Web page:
Tenacity, grit, and optimism. Share your undaunted opinion, and be courageous. Expect the ups and downs along the way, and have the strength of conviction, and the tenacity to stick with it.
If you could perfect one new personal quality, what would that be?
Patience - the capacity (and inclination!) to calm down, and slow down.
Have you ever been 'professionally stuck'? How did you become 'unstuck'?
The only times I have ever been "stuck" were when I became caught in situations where I needed to set aside my pride. I am very ambitious and competitive. But when you are working in big organizations, often you have to sit back and listen. Sometimes advice can be difficult to take--it may be at odds with what you believe. To get unstuck in those moments, you have to bring out the mirror and look at the harsh reality about yourself. By virtue of your own actions, you can move forward.
I have a deep curiosity, an intense interest in people, and I've always wanted to make a difference. As an undergrad, I thought I wanted to get into retailing. I majored in organizational behavior and economics. So much of analytics is about people: measuring opportunities, leadership, creating teams, and creating a table of leaders. Data can help make decisions, and the right decisions will make a difference in this new digital world.
What advice would you give your younger self?
Celebrate any successes. I was taught to be humble, so I would downplay things. But I think I missed a few opportunities to celebrate my wins and how truly special each one is. I would advise my younger self to really, really make the most of every moment, because they don't come back.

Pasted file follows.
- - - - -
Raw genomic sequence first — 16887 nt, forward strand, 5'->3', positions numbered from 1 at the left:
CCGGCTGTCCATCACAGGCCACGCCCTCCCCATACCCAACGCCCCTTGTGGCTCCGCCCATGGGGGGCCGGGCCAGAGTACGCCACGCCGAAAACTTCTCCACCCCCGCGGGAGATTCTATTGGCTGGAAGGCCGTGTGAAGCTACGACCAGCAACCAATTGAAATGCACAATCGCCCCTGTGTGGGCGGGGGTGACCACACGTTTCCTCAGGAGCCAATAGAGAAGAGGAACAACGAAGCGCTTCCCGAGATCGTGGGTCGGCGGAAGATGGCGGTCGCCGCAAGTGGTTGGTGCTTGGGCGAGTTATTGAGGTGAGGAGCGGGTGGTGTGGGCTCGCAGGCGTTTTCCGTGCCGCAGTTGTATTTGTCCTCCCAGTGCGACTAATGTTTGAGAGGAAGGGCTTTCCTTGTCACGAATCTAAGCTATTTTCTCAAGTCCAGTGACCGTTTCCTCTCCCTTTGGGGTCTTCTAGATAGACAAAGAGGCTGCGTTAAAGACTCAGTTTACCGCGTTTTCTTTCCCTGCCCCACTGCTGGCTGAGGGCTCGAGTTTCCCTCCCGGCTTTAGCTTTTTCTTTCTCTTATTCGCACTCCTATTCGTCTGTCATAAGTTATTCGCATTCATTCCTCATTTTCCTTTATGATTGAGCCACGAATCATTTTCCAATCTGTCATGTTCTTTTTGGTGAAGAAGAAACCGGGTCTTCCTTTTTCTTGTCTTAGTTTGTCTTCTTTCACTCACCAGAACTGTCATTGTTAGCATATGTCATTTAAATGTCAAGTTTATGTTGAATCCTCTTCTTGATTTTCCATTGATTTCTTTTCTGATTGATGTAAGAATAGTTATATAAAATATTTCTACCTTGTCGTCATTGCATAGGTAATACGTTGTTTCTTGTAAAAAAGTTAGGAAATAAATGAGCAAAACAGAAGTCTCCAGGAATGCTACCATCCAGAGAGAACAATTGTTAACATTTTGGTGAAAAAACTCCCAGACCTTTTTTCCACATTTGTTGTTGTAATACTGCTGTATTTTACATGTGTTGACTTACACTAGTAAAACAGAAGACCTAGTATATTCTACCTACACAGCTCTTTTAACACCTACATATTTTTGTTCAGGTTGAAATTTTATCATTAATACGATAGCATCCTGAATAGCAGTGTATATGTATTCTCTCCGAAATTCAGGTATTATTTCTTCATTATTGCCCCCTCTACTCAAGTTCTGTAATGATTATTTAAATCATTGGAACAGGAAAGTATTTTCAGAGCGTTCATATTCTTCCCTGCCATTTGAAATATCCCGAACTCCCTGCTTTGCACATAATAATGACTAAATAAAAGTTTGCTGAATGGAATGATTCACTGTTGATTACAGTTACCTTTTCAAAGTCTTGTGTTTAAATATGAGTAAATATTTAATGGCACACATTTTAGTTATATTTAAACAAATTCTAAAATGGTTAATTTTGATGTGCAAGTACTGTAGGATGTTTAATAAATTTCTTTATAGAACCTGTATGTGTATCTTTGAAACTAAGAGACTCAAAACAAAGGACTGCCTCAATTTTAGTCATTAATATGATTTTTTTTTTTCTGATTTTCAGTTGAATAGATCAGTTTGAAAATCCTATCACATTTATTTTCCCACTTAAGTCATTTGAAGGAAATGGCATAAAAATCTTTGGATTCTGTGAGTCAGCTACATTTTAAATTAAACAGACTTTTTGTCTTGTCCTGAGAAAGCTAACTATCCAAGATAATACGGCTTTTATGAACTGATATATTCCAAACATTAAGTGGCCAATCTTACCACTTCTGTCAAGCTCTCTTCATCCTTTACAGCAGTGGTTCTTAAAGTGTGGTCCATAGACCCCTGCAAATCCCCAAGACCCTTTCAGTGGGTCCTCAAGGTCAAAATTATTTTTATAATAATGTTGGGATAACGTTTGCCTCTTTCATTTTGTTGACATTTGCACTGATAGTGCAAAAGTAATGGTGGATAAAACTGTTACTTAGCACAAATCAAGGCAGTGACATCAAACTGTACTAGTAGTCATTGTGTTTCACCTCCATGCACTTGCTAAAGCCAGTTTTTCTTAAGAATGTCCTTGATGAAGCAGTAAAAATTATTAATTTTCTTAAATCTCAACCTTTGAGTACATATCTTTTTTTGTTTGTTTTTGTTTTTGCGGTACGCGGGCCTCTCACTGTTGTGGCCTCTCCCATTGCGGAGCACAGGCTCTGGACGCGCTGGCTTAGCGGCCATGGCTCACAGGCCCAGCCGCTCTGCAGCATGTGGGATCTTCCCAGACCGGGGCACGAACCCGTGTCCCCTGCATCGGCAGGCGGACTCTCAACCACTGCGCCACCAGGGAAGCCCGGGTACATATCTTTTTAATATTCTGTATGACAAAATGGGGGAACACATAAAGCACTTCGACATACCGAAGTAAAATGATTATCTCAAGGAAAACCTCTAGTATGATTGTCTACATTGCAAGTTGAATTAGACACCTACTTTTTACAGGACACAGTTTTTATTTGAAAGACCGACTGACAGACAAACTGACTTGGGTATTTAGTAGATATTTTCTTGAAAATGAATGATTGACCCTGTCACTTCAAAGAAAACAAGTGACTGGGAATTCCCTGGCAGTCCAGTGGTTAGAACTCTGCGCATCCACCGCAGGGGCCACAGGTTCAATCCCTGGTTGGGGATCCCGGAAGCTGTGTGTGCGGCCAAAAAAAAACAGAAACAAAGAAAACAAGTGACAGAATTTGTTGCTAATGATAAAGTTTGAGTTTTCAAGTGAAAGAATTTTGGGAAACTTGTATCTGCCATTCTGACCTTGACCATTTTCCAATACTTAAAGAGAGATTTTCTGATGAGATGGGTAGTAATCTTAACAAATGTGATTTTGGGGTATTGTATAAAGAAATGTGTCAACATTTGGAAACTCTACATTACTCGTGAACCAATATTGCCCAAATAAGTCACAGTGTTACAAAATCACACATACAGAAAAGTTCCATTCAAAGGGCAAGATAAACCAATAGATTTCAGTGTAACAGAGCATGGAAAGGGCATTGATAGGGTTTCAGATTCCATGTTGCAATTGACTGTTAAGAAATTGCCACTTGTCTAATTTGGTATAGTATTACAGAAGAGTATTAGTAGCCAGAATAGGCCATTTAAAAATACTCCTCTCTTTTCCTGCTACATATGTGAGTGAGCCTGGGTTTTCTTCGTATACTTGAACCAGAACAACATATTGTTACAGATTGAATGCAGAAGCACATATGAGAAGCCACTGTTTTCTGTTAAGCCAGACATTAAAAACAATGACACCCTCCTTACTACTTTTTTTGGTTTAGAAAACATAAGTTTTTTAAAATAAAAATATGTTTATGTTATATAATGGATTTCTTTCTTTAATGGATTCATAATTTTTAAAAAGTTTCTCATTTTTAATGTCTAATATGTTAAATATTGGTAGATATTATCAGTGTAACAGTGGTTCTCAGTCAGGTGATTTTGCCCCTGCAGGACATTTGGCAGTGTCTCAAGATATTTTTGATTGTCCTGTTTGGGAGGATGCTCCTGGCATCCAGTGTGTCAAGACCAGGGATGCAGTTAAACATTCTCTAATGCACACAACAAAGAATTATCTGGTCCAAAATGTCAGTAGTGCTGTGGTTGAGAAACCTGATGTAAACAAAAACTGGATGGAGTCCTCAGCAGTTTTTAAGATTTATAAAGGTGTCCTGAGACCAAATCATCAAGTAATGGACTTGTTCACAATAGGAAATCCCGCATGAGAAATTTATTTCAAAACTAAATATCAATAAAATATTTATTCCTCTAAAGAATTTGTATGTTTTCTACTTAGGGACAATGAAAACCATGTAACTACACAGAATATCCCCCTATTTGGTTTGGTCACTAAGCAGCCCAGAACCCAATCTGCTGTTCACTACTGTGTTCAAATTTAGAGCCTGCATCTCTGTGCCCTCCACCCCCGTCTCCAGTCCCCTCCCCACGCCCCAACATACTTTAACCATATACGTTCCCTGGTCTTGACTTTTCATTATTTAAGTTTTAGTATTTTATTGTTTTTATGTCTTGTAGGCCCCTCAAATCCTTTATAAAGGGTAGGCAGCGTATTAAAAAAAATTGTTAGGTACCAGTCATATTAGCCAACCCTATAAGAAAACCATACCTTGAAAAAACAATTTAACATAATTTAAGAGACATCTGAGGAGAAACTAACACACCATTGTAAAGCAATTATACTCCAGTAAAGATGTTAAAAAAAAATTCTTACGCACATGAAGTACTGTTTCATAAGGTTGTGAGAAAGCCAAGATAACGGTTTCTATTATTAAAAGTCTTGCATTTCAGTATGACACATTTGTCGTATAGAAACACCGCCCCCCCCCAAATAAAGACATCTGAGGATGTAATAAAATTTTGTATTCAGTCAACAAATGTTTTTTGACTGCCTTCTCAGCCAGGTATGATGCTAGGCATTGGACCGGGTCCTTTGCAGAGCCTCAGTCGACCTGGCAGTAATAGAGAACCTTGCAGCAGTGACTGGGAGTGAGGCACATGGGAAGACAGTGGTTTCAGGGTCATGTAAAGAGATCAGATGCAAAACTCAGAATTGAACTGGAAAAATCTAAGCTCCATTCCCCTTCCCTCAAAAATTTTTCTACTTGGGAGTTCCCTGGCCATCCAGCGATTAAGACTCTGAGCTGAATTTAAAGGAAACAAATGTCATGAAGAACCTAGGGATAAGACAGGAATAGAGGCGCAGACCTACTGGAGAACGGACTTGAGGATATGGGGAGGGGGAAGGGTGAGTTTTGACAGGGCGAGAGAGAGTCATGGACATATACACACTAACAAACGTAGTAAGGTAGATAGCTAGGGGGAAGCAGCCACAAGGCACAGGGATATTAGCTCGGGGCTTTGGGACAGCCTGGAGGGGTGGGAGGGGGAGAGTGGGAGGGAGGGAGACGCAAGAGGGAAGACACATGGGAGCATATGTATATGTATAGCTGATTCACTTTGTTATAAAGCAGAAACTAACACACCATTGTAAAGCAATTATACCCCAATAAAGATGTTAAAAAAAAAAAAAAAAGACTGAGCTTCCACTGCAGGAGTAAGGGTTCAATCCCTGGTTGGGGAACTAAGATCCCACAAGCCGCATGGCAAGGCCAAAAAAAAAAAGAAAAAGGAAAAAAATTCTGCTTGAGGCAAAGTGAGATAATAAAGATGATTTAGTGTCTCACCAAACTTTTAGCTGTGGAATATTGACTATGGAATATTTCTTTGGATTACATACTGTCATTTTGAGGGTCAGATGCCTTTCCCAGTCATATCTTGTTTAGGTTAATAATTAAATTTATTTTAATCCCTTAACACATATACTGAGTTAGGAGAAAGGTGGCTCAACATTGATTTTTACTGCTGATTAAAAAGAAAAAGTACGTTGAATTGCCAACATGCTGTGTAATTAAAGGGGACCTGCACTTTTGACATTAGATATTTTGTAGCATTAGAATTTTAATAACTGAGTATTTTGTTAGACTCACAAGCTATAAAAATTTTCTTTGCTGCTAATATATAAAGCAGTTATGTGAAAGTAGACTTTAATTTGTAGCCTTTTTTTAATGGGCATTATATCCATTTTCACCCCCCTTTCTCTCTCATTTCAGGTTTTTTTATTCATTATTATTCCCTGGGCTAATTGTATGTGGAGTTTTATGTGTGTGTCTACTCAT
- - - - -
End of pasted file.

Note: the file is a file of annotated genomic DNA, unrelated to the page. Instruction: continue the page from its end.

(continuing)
And I've been taking my own advice. Last year I was inducted into the Market Research Council Hall of Fame. I flew my parents in from Minneapolis and invited as many people as I could to celebrate with me. I put my heart and soul into it. I spent so much time on my speech. It was wonderful to enjoy an achievement with the people I care about.
What would you like to achieve in the next two years? How about the next five?
There's this whole thing about climbing up the ladder, then stepping down the ladder gracefully. For me, the next chapter is building this network for the ARF beyond anything that people can conceive of right now. I can't do it well enough or fast enough. But I can't believe the receptivity we're getting from the industry. I want the ARF to grow so we can have a bigger footprint and investment.
What qualities do you believe are most important to be a leader? Any tips on how to cultivate them?
Vision, integrity, and listening.
Vision comes from taking the time to pay attention to what's most important to you. To take time off, to know when not to push yourself.
Integrity is all about asking, "Does my behavior match my words?" This comes from being a researcher at heart, and wanting congruence. You have to be true to your word, you have to be honest--you have to pick up the phone and answer it yourself! And knowing when to apologize; being ready to say, "I made a mistake," or "I shouldn't have done that." Great leaders should not be afraid to own up to their mistakes. You have to be clear about your boundaries and where to draw the line.
Listening is critical. Leaders are often waiting for you to stop talking so that they can start. You can also check your integrity by just listening to yourself. When the voice in your head is saying, "Stop talking now," just listen.